EUROPEAN bond managers have backed US politicians to avert the country’s $600bn (£375bn) fiscal cliff before the turn of next year, after a survey from rating agency Fitch revealed 82 per cent of bond fund executives said they were confident a deal would be struck.
The Fitch study, which polled 97 high level bond fund managers and credit researchers mostly from the top 50 asset managers in Europe, found just five per cent feared the cliff would trigger a recession. The majority, 82 per cent, said it would ultimately be avoided but was hitting investor confidence. Ten per cent said it was having no impact.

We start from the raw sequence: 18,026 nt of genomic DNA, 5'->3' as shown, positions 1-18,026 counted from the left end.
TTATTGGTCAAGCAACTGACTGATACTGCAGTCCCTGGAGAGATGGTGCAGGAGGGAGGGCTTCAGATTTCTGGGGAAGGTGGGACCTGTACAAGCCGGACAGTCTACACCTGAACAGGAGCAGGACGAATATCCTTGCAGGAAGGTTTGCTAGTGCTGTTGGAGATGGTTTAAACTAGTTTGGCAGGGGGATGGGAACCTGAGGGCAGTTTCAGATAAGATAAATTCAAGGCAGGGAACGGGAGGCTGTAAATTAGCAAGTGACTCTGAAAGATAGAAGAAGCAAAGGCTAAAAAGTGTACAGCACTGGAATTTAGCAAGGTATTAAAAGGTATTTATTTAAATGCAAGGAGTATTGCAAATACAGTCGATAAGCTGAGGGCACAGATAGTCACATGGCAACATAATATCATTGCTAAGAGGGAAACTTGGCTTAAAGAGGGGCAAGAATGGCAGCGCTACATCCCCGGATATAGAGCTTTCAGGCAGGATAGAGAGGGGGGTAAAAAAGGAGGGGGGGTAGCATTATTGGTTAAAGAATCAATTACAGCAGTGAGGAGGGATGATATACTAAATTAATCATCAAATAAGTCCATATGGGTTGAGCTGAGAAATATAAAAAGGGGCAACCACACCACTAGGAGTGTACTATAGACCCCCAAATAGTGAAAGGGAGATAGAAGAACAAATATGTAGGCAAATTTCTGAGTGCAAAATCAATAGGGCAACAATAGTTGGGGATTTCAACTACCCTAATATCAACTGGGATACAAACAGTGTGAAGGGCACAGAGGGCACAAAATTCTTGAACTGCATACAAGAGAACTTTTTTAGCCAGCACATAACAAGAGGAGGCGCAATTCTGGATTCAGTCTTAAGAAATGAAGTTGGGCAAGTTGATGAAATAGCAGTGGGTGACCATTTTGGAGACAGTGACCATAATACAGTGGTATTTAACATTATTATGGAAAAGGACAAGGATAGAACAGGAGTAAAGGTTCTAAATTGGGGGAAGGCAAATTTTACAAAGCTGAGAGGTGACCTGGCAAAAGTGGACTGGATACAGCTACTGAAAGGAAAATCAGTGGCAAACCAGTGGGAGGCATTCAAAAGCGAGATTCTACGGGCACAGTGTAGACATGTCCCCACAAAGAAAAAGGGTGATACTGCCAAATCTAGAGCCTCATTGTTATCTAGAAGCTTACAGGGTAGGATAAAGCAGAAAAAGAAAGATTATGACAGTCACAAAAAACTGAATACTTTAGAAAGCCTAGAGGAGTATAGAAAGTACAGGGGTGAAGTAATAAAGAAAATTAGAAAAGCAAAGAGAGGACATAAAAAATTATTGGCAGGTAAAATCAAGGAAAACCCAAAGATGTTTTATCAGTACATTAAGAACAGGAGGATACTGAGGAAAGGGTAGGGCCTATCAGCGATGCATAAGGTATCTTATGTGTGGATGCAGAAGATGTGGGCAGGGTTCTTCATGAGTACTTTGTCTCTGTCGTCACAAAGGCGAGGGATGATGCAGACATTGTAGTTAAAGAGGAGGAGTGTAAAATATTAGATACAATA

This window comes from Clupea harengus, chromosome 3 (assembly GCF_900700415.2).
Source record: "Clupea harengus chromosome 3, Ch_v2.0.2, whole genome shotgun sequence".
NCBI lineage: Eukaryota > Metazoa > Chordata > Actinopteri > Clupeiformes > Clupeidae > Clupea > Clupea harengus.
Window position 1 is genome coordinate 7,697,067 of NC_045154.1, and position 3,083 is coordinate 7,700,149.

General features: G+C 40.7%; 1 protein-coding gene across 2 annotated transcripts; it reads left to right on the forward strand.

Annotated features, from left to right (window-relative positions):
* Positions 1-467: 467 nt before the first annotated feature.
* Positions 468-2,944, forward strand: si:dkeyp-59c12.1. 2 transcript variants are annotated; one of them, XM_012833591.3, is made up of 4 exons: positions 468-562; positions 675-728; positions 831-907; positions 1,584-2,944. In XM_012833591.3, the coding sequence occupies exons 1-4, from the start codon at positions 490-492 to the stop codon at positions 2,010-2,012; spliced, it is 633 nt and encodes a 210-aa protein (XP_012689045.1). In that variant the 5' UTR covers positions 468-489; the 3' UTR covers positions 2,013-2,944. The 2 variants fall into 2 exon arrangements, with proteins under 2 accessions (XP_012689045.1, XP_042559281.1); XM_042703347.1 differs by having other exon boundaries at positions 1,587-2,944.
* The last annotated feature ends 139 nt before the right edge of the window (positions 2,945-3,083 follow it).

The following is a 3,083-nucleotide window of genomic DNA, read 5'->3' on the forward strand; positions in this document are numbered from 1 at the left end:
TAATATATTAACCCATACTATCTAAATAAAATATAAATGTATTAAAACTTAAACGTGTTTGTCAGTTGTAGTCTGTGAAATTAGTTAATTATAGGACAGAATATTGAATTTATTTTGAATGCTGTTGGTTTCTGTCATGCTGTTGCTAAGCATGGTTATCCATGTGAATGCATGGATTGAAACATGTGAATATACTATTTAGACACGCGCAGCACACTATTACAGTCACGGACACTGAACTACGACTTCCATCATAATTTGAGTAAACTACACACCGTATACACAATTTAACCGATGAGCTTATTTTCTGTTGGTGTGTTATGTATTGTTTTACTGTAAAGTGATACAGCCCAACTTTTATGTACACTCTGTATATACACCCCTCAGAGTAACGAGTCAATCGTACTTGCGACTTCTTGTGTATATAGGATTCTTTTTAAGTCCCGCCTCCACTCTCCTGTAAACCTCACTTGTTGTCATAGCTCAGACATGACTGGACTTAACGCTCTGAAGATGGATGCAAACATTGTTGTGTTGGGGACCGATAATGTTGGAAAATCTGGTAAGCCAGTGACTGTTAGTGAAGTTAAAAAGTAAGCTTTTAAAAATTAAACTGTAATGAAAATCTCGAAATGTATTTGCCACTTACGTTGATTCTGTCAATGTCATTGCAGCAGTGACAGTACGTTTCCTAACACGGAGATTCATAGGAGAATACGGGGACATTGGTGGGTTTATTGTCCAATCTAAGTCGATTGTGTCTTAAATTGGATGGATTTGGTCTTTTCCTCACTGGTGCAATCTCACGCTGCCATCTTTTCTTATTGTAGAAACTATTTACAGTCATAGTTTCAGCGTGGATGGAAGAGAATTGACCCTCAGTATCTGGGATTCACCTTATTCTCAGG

Forecasters have been mulling the likelihood of the US failing to agree a deal on $600bn of tax cuts and spending rises due to hit in January 2013 since Federal Reserve chairman Ben Bernanke coined the term on 29 February during a Congressional hearing, with heavyweight strategists such as BlackRock’s Russ Koesterich claiming markets are failing to price in the risk of a cliff.
Further data out yesterday from State Street Global Markets showed confidence among North American institutional investors at a record low on fears of the cliff, as they scurried away from US equities sending the survey’s confidence barometer down six points.